Peter Graf


Research Activity per Year


Personal Profile

Peter Graf's research with NREL's Computational Science Center is focused on bringing state-of-the-art applied mathematics to bear on computational problems involving renewable energy. Graf has pursued this theme for nearly 20 years across the spectrum of scales from atomistic materials discovery to distributed power systems control. Current research is split roughly between artificial intelligence (AI) and quantum computing. 

In specific, Graf leads a team studying the applicability of novel, hybrid, "neurosymbolic" AI to NREL domain problems, especially in incorporating reinforcement learning into distributed control of energy systems, including the power grid, buildings operation, transportation networks, and wind farms.

Graf also leads NREL’s efforts in quantum computing algorithms for near-term quantum hardware, involving both adapting energy-related problems to known algorithms, such as quantum approximate optimization algorithm and variational quantum eigensolver, and exploring beyond these toward the ultimate capabilities of the quantum computational model as they relate to energy applications.

Past research includes inverse material design, multi-scale simulation and optimization of organic photovoltaics, multi-scale simulation and parameter estimation of Li-ion batteries, statistical loads estimation and stochastic optimization of wind turbines and wind farms, hierarchical simulation and optimization in systems biology, biomass characterization, multimodal sensor fusion for infrastructure-based perception and control of traffic, reinforcement learning for connected and autonomous vehicles control, and more.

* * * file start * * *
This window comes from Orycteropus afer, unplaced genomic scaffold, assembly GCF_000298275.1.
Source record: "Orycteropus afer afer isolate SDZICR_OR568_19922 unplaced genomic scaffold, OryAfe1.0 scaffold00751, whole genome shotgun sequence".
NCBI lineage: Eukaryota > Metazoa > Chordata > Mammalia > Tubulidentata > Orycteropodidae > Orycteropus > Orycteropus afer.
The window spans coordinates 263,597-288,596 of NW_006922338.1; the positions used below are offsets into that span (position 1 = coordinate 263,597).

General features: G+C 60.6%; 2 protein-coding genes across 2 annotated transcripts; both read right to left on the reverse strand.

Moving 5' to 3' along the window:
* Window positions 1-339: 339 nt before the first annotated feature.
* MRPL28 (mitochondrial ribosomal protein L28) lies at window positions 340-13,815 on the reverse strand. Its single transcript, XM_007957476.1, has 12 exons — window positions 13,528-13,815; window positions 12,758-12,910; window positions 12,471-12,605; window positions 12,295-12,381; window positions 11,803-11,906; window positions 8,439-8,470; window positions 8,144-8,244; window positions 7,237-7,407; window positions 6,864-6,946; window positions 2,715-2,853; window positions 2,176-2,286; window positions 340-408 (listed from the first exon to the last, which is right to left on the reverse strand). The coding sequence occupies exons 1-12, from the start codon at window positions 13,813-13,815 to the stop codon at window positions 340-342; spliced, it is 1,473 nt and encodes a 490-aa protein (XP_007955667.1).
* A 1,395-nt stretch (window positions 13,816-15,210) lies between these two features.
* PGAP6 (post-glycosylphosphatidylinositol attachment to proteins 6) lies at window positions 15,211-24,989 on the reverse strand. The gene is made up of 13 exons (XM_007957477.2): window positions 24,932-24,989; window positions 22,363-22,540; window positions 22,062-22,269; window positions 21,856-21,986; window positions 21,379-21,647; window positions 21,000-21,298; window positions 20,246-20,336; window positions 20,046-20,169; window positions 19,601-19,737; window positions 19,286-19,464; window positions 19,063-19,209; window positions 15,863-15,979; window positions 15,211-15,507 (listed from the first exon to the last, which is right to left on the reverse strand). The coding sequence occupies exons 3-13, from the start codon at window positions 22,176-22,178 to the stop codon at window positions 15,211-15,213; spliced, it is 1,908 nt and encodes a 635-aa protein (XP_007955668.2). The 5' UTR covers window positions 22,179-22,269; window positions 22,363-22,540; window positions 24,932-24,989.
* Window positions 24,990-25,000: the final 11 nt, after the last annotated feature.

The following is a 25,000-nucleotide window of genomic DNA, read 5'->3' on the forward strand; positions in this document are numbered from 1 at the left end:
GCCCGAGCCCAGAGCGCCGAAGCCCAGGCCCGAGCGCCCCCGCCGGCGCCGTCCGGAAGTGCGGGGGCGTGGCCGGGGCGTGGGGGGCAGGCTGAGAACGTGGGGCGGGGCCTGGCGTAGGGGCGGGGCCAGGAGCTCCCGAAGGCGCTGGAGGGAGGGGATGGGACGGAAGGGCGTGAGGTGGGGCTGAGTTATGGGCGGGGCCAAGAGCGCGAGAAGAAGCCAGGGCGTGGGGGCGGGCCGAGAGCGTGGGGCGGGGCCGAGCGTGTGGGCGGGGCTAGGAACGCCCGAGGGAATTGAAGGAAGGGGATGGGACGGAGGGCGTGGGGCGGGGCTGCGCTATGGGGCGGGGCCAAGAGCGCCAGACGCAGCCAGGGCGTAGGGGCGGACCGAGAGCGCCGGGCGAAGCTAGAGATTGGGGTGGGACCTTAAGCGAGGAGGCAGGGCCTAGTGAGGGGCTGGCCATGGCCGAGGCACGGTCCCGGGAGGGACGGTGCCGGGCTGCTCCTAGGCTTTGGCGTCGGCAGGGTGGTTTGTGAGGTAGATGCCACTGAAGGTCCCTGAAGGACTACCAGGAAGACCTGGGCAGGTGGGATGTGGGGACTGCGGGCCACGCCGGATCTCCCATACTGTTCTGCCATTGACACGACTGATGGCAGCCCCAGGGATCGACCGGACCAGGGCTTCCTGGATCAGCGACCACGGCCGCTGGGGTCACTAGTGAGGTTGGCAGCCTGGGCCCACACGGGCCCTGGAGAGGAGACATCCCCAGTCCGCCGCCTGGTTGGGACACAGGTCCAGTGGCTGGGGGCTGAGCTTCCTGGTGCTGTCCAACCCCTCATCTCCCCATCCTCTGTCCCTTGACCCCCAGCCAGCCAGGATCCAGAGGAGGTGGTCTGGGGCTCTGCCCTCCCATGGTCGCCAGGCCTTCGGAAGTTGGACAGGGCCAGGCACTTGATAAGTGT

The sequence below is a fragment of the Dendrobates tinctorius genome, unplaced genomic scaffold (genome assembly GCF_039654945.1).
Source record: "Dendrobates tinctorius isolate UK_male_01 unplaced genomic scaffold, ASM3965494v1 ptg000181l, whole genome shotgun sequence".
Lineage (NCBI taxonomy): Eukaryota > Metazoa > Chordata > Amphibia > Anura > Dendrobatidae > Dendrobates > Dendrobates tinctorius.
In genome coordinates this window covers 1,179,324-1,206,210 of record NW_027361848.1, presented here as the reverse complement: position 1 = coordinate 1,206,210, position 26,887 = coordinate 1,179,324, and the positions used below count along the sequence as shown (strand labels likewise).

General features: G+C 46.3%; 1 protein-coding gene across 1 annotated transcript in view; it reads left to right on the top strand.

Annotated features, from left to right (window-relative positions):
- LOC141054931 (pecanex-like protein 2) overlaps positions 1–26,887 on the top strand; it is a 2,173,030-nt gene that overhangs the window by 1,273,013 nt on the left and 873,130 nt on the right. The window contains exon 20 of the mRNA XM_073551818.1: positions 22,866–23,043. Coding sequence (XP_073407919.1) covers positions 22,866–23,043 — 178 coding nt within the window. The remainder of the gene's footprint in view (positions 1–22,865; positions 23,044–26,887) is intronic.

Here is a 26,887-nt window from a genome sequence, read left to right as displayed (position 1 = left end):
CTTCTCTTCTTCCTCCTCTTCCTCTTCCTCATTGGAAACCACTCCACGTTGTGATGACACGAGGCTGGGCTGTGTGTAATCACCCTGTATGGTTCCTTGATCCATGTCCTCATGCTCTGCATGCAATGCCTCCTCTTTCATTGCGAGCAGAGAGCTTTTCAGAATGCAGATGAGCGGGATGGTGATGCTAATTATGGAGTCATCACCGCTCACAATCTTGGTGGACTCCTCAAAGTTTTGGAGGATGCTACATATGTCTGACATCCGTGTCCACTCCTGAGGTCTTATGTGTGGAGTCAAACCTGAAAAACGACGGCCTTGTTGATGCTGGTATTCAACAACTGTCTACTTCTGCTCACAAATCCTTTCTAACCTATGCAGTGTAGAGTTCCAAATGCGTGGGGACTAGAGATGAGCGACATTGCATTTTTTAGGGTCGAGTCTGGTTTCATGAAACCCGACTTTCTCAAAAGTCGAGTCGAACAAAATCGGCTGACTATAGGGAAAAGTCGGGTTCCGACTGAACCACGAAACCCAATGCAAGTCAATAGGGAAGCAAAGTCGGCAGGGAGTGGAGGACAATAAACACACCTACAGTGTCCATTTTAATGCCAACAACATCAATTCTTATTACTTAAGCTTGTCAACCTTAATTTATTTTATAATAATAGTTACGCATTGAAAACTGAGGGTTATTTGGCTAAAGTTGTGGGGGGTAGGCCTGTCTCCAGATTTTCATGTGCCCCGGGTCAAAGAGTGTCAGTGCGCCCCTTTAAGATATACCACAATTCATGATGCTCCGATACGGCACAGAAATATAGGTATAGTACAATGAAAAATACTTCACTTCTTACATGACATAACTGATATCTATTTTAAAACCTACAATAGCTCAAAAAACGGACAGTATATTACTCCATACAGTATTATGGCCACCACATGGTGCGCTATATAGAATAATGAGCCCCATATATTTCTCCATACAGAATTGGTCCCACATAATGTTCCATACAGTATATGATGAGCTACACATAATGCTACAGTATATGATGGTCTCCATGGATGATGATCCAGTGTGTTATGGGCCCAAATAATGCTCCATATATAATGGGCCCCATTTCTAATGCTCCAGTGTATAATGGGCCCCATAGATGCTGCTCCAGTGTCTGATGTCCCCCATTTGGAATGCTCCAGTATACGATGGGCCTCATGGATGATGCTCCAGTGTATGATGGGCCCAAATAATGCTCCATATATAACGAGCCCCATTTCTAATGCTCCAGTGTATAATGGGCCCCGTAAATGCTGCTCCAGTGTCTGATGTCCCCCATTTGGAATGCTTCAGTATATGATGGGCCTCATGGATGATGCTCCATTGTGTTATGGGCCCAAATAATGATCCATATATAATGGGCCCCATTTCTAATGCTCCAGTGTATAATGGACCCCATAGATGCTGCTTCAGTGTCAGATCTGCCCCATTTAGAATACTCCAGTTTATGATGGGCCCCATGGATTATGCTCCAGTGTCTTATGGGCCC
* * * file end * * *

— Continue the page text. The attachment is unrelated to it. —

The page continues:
Graf attended Stanford University, where he graduated Phi Beta Kappa, with distinction, from the Symbolic Systems Program in 1989. After years as a C/C++ programmer, he entered graduate school and in 2003 received his doctorate in mathematics from the University of California at Berkeley. His thesis involved optimization of model reduction for systems of ordinary differential equations, under advisor Alexandre Chorin. 

Research Interests



Neurosymbolic AI

Quantum computing

Multi-scale modeling

Parameter estimation

Education/Academic Qualification

Bachelor, Symbolic Systems, Stanford University

PhD, Mathematics, University of California at Berkeley


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